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Sending Federal Troops to States Could Spark Legal Chaos

Sending Federal Troops to States Could Spark Legal Chaos
Stateline June2
A Georgia Army National Guard armored security vehicle follows troops through downtown Atlanta as soldiers disperse civilians protesting the death of George Floyd. Governors retain the authority to call out the National Guard in times of strife, and many have chafed at President Donald Trump’s threat to send active-duty military to states that he thinks haven’t cracked down on protesters.
Curtis Compton/Atlanta Journal-Constitution via AP

President Donald Trump likely would be within his legal rights to invoke the Insurrection Act of 1807 to send U.S. military troops into states to quell riots and looting, experts say, but he could run into unprecedented legal and practical obstacles if governors opposed the action.

Several governors immediately came out against sending federal troops to their states to quell violence and looting in the wake of the death of George Floyd in the custody of Minneapolis police. Trump said Monday that if a city or state “refuses to take the actions that are necessary to defend the life and property of their residents, then I will deploy the United States military and quickly solve the problem for them.”

“To actually do it, governmentally and legally, would make a bad situation worse,” said New York Gov. Andrew Cuomo, a Democrat.

Massachusetts Gov. Charlie Baker, a Republican, called Trump’s earlier comments about getting tougher on the protesters an example of “bitterness, combativeness and self-interest. That’s not what we need in Boston, it’s not what we need right now in Massachusetts and it’s definitely not what we need across this great country of ours either.”

Legal experts said a clash between the president and a governor could be taken to the courts, but that it also was unlikely the court would take up the question, which could throw the nation into military-fueled chaos.

“This act was not intended to empower the president to militarize and federalize the police forces around the country, especially when states stand ready to enforce the law,” said Boston College law professor Kent Greenfield. “It’s not that states are unwilling or unable to enforce the law, it’s just that they are not doing it the way he wants, that’s not what the act is for.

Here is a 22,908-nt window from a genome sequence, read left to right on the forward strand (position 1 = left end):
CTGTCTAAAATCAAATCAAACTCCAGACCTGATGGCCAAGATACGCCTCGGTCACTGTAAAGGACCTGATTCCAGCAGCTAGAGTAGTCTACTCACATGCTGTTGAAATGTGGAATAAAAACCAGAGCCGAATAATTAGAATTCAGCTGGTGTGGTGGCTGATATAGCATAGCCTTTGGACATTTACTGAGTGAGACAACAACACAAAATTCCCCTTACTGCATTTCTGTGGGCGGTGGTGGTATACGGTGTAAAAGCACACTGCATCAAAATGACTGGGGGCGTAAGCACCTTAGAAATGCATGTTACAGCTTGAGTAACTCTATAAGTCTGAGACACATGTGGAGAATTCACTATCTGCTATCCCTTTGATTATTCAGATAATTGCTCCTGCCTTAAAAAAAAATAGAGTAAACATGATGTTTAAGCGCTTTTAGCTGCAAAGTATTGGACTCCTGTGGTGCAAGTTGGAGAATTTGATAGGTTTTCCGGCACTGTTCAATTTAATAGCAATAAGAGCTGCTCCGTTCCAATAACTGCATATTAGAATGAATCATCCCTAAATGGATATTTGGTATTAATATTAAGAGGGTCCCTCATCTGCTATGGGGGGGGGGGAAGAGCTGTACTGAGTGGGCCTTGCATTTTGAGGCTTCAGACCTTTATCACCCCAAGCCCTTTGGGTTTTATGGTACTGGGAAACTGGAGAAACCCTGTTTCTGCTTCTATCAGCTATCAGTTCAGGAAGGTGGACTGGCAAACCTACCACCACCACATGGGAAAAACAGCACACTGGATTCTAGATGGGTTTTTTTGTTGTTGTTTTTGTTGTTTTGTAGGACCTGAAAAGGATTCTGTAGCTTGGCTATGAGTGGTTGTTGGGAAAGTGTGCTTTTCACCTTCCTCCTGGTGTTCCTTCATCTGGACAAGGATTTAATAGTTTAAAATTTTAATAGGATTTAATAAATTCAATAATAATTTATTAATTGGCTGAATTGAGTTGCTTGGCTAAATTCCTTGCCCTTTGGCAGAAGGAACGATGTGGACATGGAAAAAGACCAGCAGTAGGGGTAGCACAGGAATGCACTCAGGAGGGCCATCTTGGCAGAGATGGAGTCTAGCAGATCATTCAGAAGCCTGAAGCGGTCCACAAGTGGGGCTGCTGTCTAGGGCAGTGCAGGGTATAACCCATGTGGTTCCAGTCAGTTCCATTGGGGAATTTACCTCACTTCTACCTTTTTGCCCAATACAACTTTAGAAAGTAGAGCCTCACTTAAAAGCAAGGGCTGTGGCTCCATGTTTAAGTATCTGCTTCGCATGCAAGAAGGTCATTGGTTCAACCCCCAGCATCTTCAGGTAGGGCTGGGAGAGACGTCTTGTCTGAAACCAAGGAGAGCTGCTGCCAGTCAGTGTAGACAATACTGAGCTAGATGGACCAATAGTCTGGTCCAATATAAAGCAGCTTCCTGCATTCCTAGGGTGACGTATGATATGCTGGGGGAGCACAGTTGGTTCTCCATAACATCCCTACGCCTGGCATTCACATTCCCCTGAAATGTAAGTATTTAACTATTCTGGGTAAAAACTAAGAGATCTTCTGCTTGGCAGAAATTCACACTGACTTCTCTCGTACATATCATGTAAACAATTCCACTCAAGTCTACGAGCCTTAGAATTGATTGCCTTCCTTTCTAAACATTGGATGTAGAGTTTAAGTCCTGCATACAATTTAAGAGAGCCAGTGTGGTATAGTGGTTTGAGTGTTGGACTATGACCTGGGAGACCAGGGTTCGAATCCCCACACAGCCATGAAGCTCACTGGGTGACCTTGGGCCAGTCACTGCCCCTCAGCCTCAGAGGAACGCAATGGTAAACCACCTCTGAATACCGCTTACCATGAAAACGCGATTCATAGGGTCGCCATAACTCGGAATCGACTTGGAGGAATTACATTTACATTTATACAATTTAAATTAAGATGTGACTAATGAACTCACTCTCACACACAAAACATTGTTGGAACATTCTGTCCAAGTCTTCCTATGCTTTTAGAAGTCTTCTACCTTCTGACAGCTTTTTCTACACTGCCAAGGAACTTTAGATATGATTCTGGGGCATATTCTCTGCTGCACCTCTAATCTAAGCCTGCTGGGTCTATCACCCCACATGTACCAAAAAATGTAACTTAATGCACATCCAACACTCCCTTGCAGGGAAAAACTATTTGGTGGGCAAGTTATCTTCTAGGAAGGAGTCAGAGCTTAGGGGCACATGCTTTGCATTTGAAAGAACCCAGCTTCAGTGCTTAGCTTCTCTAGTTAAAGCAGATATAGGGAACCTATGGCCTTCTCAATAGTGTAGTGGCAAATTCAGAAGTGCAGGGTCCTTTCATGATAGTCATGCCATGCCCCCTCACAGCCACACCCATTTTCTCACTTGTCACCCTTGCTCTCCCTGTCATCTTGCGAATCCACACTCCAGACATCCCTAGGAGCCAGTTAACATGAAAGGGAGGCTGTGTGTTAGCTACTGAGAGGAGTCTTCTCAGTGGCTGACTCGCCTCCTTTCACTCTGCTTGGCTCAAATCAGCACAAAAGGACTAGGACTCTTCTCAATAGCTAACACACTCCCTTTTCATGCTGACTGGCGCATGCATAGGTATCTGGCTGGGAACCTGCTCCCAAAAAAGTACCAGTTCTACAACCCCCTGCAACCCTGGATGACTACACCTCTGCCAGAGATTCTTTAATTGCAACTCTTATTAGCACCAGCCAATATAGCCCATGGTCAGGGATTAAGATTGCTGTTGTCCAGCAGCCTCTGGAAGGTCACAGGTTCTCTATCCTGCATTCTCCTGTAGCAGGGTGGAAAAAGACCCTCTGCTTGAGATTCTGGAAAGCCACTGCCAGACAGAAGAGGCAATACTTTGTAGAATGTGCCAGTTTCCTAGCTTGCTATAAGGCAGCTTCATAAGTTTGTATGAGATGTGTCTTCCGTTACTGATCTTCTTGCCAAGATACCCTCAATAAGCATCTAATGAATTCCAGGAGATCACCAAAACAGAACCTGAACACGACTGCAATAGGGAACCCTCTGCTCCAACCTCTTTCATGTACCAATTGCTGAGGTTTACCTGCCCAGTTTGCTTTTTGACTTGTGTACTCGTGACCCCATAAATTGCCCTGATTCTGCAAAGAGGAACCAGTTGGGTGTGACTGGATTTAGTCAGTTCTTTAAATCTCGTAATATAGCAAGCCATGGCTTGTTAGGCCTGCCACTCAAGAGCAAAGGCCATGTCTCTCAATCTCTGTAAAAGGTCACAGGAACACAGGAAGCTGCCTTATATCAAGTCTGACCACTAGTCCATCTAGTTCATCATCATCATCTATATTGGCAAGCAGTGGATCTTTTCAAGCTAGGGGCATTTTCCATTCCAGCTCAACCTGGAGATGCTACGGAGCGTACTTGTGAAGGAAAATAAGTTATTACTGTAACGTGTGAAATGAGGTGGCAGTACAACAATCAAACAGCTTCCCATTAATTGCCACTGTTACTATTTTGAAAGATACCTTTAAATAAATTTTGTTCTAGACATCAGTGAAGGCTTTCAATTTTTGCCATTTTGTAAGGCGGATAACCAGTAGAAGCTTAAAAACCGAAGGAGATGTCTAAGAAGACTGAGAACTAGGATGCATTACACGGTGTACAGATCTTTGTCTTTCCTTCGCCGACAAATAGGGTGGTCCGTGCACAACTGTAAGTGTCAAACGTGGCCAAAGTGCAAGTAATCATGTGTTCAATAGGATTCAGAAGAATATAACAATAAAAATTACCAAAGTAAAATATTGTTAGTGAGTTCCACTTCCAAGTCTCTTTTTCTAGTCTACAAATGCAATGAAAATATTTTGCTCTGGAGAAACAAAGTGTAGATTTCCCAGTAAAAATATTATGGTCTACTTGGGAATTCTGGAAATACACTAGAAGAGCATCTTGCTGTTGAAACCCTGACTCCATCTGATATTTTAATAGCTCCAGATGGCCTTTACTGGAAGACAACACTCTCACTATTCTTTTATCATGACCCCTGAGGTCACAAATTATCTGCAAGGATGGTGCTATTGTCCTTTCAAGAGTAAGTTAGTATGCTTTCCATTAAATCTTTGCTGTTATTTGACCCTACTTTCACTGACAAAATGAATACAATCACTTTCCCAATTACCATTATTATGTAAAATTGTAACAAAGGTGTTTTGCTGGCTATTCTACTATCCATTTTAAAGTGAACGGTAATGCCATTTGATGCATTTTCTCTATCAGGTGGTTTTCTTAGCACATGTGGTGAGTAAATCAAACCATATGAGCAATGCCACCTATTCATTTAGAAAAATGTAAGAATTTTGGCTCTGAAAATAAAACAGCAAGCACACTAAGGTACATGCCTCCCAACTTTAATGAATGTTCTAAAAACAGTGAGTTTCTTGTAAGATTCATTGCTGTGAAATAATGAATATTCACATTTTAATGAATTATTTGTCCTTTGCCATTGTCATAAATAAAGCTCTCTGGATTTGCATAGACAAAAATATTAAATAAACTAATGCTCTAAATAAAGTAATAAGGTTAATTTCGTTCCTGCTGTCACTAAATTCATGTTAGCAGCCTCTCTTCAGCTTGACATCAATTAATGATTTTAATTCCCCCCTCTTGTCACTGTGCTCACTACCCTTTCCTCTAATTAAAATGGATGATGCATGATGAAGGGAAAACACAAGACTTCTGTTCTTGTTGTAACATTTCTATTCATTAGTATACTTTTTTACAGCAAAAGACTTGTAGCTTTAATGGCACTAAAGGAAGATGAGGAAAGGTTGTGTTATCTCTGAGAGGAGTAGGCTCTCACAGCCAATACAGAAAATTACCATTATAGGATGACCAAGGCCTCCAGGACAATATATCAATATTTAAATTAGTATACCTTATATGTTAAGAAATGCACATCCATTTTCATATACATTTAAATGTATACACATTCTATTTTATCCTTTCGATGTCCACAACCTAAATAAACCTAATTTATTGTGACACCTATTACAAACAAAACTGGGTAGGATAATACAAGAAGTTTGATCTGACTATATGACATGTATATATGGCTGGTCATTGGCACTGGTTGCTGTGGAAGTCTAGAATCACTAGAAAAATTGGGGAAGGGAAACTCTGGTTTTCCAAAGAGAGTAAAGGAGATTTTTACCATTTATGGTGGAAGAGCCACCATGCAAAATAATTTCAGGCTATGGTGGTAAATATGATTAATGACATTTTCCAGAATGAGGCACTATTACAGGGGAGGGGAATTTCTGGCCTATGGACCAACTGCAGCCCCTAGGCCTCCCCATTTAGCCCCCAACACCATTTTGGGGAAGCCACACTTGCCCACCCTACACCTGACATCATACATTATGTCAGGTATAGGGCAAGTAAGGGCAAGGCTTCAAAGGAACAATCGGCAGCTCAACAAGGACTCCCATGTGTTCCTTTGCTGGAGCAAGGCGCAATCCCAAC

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Native Americans and Latinos also die in police shootings at a disproportionately high rate.

“I do think the Insurrection Act would be limited in some ways by state sovereignty,” Greenfield added. “I don’t think courts would step in. My guess is that this is one of those situations courts would consider a political question and would not think that they should be the ones enforcing the contours of a state-federal understanding.”

The act has been invoked infrequently in recent times, and only at the request of a state’s governor.  President George H.W. Bush sent troops to Los Angeles in 1992 during riots stemming from the acquittal of police officers in the brutal beating of Rodney King, for example. The scope of the act was expanded after Hurricane Katrina in 2005, to include responses to natural disasters, public health emergencies and terrorist attacks, notably over the objections of all 50 state governors at the time.

The most prominent use of the act without a state’s permission dates from the civil rights movement. In 1957 President Dwight Eisenhower, a Republican, sent troops of the 101st Airborne to enforce the integration of the Little Rock Nine to a high school in Arkansas. In that case, legal experts said, the state was unable to assure protection of its residents, forcing the president to rely on troops.

Citing that case, George Mason University law professor Ilya Somin said that as far as he is aware, there has never been a court decision or legal precedent on a dispute between a state and a president over mobilizing federal troops.

The legal clash could come between an 1878 law, the Posse Comitatus Act, that bans the use of the military for domestic law enforcement, and the Insurrection Act, which is “seen as an exception to that” law, Somin said in a phone interview.

“It seems to me that this is an issue much more likely to be decided politically than in court,” he said, adding that while Trump seems to have decided that it is politically advantageous to talk about sending in the military, he may not find it politically advantageous to actually do so.

“The problem is what tactics you use,” Somin said. “You want to suppress riots; on the other hand you don’t want a massacre and large bloodshed.”

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